May 26, 2011

where YOU lead: the daily routine

the ladies of my house and i wake up every morning at 6:30 or 7:00 to the coldest shower known to man. we have a bathhouse a few yards from our bunkhouse where we wash one limb at a time in the waterfall of ice. we come back and dress in skirts to our ankles and plain t-shirts that can be spit-up or who knows what else on in order to properly play with our sweet children.

we all eat breakfast together at 8:30 every morning and are ready to start the day at 9:00. we have a cook named ba leonard who is a local zambian and cooks all of our meals and runs the grounds. we have workers who clean our houses and do our laundry, and when they clean our laundry it is paraded on a clothesline for all of GOD’S creation to see. we also have night watchmen who guard our houses at night, killing snakes and scaring off robbers, and our door is secured with 3 locks and an iron door.

the haven where we work is 1.5 miles away, and a group of us walk 6 miles a day to and from in order to get to work and get in our exercise. when we arrive at the haven, we all have different schedules and targets for therapy. there are 3 different therapy groups that will rotate throughout the next few weeks. my schedule for this week includes the following:

9:30-11:30 my group feeds infants with HIV and TB in the 3rd haven. we put them on their stomachs on a rug for tummy time in order to establish better trunk control and muscle strength. we stretch their tight arms and legs and rub their backs as excessive tightness is a result of their diseases. we then do 10 buccal rubs on their cheeks with our fingers, lip stretches right above their lips, and c-stretches placing 1 finger in their mouths and moving the other finger in a c shape on their cheeks as the diseases also affect the muscles used when feeding and swallowing. we then sing to them and feed them and just love on their little selves as much as possible.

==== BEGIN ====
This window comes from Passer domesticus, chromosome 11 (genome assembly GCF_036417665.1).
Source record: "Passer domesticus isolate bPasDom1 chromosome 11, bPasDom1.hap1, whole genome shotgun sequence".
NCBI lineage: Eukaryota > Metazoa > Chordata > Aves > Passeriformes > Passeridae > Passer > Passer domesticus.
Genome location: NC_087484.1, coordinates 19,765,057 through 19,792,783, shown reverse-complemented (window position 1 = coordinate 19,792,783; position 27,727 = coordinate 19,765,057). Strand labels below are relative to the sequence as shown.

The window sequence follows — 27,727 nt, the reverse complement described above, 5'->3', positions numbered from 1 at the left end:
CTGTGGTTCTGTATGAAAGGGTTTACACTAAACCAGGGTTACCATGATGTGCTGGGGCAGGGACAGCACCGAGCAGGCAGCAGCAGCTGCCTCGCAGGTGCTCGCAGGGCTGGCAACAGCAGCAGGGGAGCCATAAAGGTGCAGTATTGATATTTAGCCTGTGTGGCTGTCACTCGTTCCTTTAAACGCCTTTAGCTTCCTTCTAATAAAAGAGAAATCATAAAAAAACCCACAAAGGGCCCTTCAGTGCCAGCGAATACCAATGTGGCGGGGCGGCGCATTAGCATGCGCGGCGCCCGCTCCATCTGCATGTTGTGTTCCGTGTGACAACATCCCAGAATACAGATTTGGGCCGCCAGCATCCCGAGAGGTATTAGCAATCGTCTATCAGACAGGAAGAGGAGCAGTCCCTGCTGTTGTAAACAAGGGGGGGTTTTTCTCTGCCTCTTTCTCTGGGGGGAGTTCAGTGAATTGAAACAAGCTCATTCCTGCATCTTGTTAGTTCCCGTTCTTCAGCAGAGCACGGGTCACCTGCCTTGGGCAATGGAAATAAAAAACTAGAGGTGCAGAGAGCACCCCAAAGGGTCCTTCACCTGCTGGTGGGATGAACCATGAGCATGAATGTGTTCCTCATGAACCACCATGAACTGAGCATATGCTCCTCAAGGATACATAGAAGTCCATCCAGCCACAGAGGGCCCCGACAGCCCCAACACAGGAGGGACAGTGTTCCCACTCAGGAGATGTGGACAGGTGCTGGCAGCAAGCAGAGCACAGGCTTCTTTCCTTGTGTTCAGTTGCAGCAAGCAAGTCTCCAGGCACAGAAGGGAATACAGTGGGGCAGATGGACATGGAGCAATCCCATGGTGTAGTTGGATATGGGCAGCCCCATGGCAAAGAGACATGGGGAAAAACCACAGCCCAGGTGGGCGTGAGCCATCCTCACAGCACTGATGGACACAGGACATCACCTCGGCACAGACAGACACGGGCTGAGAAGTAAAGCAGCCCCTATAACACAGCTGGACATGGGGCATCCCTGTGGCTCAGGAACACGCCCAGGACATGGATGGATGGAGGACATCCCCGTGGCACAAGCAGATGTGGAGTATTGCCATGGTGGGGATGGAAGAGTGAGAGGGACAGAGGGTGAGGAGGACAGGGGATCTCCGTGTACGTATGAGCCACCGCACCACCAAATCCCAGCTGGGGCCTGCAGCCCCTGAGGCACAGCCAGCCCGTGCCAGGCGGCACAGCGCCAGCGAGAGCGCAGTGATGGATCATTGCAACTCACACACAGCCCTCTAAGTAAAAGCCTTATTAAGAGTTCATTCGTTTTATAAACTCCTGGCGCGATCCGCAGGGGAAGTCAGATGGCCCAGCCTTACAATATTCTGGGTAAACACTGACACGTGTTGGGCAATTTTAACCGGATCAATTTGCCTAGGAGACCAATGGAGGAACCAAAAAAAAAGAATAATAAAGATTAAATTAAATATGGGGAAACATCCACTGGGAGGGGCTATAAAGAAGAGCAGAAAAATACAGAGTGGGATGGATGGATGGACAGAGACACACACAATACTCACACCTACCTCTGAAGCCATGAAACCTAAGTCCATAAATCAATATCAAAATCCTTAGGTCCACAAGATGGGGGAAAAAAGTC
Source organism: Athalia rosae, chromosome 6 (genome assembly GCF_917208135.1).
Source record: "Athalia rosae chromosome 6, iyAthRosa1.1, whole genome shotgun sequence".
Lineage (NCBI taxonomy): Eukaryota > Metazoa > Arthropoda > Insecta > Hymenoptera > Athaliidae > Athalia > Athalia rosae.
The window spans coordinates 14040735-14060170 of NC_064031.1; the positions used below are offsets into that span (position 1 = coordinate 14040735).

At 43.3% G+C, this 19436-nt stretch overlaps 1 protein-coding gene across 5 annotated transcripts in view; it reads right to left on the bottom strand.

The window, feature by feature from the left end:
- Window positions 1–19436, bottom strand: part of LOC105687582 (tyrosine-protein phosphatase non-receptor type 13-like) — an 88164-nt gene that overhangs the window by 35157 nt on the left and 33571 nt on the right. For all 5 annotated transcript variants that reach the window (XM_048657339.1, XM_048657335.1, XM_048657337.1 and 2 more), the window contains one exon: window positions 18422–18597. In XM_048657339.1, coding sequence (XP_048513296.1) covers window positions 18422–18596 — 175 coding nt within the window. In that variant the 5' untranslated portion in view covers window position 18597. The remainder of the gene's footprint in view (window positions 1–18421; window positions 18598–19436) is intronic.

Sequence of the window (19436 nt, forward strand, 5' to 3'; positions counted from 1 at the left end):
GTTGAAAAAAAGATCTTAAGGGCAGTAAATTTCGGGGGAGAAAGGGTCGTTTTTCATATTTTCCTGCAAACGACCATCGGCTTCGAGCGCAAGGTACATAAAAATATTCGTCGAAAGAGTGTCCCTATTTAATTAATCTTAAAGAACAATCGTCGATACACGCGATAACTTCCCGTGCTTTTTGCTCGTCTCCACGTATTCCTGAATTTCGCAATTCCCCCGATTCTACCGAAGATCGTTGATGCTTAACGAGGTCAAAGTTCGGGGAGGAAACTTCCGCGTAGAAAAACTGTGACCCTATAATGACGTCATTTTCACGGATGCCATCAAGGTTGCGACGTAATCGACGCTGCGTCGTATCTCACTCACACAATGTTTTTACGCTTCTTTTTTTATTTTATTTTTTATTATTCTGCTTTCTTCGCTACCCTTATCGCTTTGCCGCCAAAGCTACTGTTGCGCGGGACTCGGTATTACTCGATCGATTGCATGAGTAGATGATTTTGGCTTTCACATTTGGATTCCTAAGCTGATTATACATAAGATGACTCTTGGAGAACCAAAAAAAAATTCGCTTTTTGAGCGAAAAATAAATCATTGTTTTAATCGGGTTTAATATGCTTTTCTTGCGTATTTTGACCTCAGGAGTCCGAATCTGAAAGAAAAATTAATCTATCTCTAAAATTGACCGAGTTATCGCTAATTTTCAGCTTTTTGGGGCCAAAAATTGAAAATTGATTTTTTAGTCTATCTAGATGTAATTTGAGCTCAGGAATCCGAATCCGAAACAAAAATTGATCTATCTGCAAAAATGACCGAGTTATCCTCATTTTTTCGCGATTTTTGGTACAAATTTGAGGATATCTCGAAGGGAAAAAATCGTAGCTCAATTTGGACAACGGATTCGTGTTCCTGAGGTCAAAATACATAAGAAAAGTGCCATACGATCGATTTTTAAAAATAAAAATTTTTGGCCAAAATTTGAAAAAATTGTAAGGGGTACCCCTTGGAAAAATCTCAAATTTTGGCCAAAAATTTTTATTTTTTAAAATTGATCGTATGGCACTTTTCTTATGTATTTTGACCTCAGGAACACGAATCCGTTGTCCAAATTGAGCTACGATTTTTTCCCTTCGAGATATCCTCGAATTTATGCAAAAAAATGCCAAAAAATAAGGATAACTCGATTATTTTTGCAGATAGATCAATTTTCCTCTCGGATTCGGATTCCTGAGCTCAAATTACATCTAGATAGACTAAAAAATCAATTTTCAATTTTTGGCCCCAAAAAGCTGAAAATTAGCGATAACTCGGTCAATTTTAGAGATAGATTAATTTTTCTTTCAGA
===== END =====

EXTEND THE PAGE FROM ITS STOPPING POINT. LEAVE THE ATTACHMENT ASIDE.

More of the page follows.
11:30-12:30 we interact with healthy babies from the 1st haven and try to stimulate their language as much as possible. we encourage imitation and as much production of expressive language as possible. and ultimately we just hold them and love on them, trying to fill the void of the mommies that they don’t have.

At 1:00 we eat lunch and rest for about 45 minutes from all of our playing and walking in order to head out again at 2:15.

2:30-4:15 we feed the healthy babies from haven 1 who are having difficulty with feeding and swallowing and use the same approaches as we did in the morning, and we have interaction time just like we did in the morning as well.

we all come back and eat dinner at 5:00. we are very tired at that point and just ready to relax. we play games, read books, and just talk to each other at night, enjoying this time of no distractions or other obligations.

we are realizing how important our job is. every summer an infant has died in the haven, and it’s up to us to help prevent that loss. and while we ourselves are not enough to prevent it completely, we have the ability to make a huge difference. many of the older children at the haven are alive today as a result of our past efforts.

the average life expectancy of a zambian is 39 years. in this country a bicycle is a symbol of wealth. and in this country it used to be that when a mother died, her infant was buried alive with her as his fate would be better to suffocate in the ground than to die slowly from starvation.

we are becoming the change we wish to see in the world. to show that just because a mother dies, a child doesn’t have to. to increase the average life of a Zambian child and the quality of that life. and ultimately to practice pure and undefiled religion in caring for our orphans.

1 comment:

  1. This made me cry! I am so proud of all of you girls/guys. What your doing will make a difference. Keep up the hard work!! I am glad we had that infant feeding/swallowing seminar cause it sounds like your knee deep in it. :) I am also implementing oral exercises to increase feeding/swallowing at my summer externship with the elderly. It is a joy to assist someone in such an important life necessity.